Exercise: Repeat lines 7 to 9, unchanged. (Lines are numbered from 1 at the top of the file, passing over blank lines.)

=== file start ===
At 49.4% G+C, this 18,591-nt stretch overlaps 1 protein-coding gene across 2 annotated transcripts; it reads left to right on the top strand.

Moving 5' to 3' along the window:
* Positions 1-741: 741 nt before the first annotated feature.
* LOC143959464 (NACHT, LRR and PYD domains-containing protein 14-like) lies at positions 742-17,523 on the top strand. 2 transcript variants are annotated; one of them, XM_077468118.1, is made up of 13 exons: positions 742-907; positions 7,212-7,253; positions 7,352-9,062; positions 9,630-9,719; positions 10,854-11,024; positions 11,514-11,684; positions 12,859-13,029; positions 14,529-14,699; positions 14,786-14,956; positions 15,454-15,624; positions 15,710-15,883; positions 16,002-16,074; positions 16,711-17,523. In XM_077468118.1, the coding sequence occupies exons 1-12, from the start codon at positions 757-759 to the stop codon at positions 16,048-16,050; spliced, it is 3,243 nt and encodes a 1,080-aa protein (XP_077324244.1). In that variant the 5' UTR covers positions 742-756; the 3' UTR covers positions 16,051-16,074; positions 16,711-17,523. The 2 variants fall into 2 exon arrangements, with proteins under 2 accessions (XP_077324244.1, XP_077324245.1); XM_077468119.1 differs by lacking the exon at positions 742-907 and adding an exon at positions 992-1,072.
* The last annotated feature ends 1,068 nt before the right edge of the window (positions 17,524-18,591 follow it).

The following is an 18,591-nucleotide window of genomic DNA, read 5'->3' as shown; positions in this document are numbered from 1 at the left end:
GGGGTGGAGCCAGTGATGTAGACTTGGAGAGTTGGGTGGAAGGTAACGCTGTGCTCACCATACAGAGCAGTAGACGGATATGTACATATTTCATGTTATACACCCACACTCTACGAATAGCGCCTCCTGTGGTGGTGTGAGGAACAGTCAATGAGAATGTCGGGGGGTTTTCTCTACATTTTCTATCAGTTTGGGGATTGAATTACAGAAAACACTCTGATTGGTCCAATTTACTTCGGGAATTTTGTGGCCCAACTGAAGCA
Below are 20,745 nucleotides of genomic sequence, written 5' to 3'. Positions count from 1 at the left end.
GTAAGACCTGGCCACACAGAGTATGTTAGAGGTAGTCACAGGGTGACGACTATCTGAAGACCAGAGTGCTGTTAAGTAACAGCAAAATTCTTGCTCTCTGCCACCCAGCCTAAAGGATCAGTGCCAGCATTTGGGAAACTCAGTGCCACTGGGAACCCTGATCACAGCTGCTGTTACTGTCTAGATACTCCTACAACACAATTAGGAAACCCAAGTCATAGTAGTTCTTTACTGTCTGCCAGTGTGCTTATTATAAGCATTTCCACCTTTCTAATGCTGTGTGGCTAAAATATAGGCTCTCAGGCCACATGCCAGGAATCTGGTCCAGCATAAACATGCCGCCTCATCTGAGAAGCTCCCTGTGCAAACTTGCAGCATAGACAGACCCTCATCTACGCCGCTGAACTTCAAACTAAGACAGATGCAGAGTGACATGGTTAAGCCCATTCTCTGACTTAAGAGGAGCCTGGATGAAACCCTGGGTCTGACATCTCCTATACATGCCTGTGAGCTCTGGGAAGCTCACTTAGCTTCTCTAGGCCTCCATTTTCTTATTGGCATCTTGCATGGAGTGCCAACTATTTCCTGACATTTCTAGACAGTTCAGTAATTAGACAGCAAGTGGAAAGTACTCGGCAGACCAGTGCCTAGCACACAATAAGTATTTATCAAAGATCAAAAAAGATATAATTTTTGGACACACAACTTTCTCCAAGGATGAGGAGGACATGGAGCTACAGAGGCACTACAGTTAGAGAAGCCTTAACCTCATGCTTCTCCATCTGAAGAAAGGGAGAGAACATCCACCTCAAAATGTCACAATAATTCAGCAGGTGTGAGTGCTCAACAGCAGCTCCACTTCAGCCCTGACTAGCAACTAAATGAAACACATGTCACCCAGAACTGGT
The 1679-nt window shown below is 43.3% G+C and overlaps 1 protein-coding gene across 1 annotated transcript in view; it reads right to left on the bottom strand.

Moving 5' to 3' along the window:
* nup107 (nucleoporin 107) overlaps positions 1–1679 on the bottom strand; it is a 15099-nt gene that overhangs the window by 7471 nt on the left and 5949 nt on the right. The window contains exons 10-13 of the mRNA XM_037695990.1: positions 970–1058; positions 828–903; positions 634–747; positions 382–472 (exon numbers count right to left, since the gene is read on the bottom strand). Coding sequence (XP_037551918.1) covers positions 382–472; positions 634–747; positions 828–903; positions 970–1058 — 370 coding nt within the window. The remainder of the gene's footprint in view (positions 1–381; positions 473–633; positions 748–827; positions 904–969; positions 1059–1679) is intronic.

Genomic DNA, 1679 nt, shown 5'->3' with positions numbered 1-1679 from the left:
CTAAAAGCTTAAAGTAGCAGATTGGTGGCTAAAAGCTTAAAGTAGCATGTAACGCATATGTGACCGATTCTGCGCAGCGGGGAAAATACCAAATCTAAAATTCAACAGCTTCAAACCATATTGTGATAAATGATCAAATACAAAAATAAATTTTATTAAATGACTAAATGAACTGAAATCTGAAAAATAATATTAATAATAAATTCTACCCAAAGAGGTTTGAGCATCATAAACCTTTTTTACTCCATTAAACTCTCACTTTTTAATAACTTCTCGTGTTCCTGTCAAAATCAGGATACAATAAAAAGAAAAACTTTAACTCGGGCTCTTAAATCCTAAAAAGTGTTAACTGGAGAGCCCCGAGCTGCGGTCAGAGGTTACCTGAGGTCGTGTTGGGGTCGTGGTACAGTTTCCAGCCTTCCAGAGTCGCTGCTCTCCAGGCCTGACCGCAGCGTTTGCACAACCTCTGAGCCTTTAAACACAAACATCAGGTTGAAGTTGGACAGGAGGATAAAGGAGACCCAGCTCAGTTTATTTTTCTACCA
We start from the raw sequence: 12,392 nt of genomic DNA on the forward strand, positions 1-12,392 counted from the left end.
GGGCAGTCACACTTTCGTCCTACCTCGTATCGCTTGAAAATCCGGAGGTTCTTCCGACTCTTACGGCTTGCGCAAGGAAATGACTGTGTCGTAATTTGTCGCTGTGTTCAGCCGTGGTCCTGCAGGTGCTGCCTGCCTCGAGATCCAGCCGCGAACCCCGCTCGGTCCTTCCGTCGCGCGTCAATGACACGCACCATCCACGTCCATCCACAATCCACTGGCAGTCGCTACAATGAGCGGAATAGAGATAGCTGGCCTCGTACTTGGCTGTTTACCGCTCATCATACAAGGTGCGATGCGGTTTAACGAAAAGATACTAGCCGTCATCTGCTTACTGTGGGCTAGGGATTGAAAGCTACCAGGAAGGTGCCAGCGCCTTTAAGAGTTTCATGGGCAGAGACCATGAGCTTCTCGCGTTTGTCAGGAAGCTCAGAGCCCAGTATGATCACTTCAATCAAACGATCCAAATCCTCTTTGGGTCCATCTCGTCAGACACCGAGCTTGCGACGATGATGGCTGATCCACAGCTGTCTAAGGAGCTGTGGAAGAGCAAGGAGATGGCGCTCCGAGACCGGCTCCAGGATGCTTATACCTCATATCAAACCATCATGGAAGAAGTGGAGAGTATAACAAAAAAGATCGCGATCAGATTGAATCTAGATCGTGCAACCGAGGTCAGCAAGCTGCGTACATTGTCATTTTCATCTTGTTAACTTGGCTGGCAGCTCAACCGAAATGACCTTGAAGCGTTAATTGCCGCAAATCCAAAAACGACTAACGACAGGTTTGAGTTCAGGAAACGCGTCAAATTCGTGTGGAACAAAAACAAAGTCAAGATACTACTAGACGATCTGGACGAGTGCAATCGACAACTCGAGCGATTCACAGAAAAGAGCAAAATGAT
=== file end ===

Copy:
GGGGTGGAGCCAGTGATGTAGACTTGGAGAGTTGGGTGGAAGGTAACGCTGTGCTCACCATACAGAGCAGTAGACGGATATGTACATATTTCATGTTATACACCCACACTCTACGAATAGCGCCTCCTGTGGTGGTGTGAGGAACAGTCAATGAGAATGTCGGGGGGTTTTCTCTACATTTTCTATCAGTTTGGGGATTGAATTACAGAAAACACTCTGATTGGTCCAATTTACTTCGGGAATTTTGTGGCCCAACTGAAGCA
Below are 20,745 nucleotides of genomic sequence, written 5' to 3'. Positions count from 1 at the left end.
GTAAGACCTGGCCACACAGAGTATGTTAGAGGTAGTCACAGGGTGACGACTATCTGAAGACCAGAGTGCTGTTAAGTAACAGCAAAATTCTTGCTCTCTGCCACCCAGCCTAAAGGATCAGTGCCAGCATTTGGGAAACTCAGTGCCACTGGGAACCCTGATCACAGCTGCTGTTACTGTCTAGATACTCCTACAACACAATTAGGAAACCCAAGTCATAGTAGTTCTTTACTGTCTGCCAGTGTGCTTATTATAAGCATTTCCACCTTTCTAATGCTGTGTGGCTAAAATATAGGCTCTCAGGCCACATGCCAGGAATCTGGTCCAGCATAAACATGCCGCCTCATCTGAGAAGCTCCCTGTGCAAACTTGCAGCATAGACAGACCCTCATCTACGCCGCTGAACTTCAAACTAAGACAGATGCAGAGTGACATGGTTAAGCCCATTCTCTGACTTAAGAGGAGCCTGGATGAAACCCTGGGTCTGACATCTCCTATACATGCCTGTGAGCTCTGGGAAGCTCACTTAGCTTCTCTAGGCCTCCATTTTCTTATTGGCATCTTGCATGGAGTGCCAACTATTTCCTGACATTTCTAGACAGTTCAGTAATTAGACAGCAAGTGGAAAGTACTCGGCAGACCAGTGCCTAGCACACAATAAGTATTTATCAAAGATCAAAAAAGATATAATTTTTGGACACACAACTTTCTCCAAGGATGAGGAGGACATGGAGCTACAGAGGCACTACAGTTAGAGAAGCCTTAACCTCATGCTTCTCCATCTGAAGAAAGGGAGAGAACATCCACCTCAAAATGTCACAATAATTCAGCAGGTGTGAGTGCTCAACAGCAGCTCCACTTCAGCCCTGACTAGCAACTAAATGAAACACATGTCACCCAGAACTGGT